Golang Basics - Pointers

What are pointers?

Every variable we declare is stored in a particular location in memory.

Variables and their locations in memory

Pointers are used to represent those memory locations of variables, instead of the variables themselves.

Pointers and their locations in memory

Pointers are variables as well, but their value is the memory address of another variable.

Declaring pointers

Pointers are declared just like a regular variable type. The only difference is that we use the * symbol, along with the type of variable the pointer is referencing to form the pointers type:

// Pointer types are defined using the `*` symbol
var wheelPtr *int
var modelNamePtr *string
var vehiclePtr *Vehicle

type Vehicle struct{
        Model string
        Wheels int
}

wheels := 2
modelName := "Ducati"
vehicle := Vehicle{
        Model: modelName,
        Wheels: wheels,
}

// We can get the address of variables using the `&` symbol
wheelPtr = &wheels
modelNamePtr = &modelName
vehiclePtr = &vehicle

When we declare a type *Vehicle, it refers to a variable which is supposed to be a pointer to a Vehicle type.

You can think of the & symbol to mean "address-of". So when we declare wheelPtr := &wheels, we mean: wheelPtr is assigned the address of the wheels variable. In the case of struct types, we can use a shorthand to declare its pointer:

vehiclePtr := &Vehicle{
        Model: modelName,
        Wheels: wheels,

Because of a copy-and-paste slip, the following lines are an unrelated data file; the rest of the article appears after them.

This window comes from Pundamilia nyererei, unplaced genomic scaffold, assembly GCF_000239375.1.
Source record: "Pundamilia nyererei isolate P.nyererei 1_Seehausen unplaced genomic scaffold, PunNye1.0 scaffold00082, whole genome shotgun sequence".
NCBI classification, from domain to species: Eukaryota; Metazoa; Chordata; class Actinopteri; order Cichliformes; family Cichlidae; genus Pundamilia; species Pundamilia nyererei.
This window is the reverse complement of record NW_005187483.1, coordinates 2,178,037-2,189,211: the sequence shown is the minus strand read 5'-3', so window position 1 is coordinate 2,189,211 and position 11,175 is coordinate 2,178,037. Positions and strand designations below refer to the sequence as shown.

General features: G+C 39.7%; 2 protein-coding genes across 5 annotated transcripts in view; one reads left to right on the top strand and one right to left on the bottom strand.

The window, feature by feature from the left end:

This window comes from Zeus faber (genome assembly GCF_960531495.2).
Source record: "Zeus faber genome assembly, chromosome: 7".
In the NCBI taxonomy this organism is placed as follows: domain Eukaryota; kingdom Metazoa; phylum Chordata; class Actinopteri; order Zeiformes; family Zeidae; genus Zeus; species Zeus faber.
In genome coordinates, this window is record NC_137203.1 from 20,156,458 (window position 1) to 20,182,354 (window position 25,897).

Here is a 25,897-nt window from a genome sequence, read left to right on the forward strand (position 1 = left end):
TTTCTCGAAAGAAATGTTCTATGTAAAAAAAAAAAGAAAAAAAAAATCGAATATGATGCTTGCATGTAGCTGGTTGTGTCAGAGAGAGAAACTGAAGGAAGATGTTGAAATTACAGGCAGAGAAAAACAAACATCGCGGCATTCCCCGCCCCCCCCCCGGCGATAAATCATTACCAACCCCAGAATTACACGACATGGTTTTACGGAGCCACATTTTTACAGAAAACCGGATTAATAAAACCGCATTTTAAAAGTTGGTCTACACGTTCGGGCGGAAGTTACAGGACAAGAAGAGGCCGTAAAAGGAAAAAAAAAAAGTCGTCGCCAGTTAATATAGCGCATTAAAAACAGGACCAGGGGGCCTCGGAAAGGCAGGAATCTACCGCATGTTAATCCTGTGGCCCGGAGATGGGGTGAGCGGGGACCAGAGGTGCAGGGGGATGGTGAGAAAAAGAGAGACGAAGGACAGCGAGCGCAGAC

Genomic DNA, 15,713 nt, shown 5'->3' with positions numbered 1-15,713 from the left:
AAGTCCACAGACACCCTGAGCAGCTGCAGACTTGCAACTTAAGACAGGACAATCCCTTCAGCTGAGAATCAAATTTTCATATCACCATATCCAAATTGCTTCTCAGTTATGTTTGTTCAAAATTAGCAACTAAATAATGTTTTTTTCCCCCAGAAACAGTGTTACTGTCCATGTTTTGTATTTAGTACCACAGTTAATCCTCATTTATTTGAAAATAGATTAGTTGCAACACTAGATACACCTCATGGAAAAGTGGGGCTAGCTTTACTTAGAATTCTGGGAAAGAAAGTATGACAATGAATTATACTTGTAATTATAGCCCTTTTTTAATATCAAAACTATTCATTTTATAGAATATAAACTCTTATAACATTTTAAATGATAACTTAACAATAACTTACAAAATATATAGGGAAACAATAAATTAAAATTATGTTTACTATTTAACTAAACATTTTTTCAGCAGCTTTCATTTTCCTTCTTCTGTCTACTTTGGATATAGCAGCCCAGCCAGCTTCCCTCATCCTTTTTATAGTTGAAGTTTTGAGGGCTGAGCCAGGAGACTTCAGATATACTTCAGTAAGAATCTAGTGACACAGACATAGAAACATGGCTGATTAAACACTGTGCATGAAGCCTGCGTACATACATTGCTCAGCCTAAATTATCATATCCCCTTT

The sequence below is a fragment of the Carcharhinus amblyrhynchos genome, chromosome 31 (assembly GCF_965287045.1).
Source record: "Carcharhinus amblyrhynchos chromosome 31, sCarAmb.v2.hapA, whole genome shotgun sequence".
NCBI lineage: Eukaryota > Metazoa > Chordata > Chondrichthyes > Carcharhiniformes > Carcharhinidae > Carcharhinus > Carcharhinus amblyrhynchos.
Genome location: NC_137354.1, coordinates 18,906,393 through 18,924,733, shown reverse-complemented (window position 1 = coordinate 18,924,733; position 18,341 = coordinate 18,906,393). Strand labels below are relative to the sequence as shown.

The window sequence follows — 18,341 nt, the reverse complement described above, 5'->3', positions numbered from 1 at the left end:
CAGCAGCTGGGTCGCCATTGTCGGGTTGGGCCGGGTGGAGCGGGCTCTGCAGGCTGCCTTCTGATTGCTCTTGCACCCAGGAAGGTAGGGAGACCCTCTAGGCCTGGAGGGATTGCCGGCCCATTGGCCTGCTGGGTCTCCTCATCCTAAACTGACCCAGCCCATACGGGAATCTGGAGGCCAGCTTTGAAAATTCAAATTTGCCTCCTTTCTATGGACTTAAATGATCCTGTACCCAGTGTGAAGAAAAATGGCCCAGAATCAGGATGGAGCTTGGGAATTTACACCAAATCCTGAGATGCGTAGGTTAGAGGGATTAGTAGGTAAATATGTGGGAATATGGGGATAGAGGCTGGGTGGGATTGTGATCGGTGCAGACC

}

Dereferencing pointers

To get the value that the pointer is pointing to, we need to dereference it.

Dereferencing means obtaining the actual value that the pointer is pointing at

// We can use the `*` symbol to dereference a pointer type variable
wheelValue := *wheelPtr
// wheelValue: 2

// We can access the fields of a struct via its pointer as well
vehicleModel := vehiclePtr.Model
// even though `vehiclePtr` is a pointer to the `Vehicle` struct, we can still access its fields directly

Default value of a pointer

All pointers default to nil. If we declare a pointer to any type of variable, it will be a nil-pointer until a value is assigned to it:

var ptr *int

fmt.Println(ptr)
// nil

If we try to dereference a nil pointer, we will get a runtime exception, and the program will fail:

var ptr *int

fmt.Println(*ptr)
// Output:
// panic: runtime error: invalid memory address or nil pointer dereference

Why do we use pointers?

In Go, everything is passed by value. Consider this piece of code:

var vehicle1 Vehicle
var vehicle2 Vehicle
var vehicle3 Vehicle

vehicle1 = Vehicle{
        Model: modelName,
        Wheels: wheels,
}

vehicle2 = vehicle1
vehicle3 = vehicle2

When we assign the value of vehicle1 to vehicle2 and vehicle2 to vehicle3, the entire Vehicle data structure gets copied over. Now, we have three copies of the vehicle currently in use. For smaller programs, this is barely noticeable. When you get to more complex and data intensive programs however, passing large data structures around can cause a huge overhead in terms of memory and computing power.

Pointers, don't suffer from this problem:

var vehicle1 *Vehicle
var vehicle2 *Vehicle
var vehicle3 *Vehicle

vehicle1 = &Vehicle{
        Model: modelName,
        Wheels: wheels,
}

vehicle2 = vehicle1
vehicle3 = vehicle2

We are still copying over value here. The difference now, is that the value that we're copying is just the pointer, which takes the form of an unsigned integer (as discussed in the post on types). This is much more memory efficient than the first method.

Modifying pointer values

One caveat while using pointers, is that if you modify the value of the pointer reference, other pointers pointing to the same value will show modified references as well:

var vehicle1 *Vehicle
var vehicle2 *Vehicle

vehicle1 = &Vehicle{
        Model: modelName,
        Wheels: wheels,
}

vehicle2 = vehicle1

vehicle2.Model = "BMW"

fmt.Println(vehicle1.Model)
// "BMW"

For most cases, using pointers is usually considered a better tradeoff for performance as compared to values.

📖 Read next: Maps


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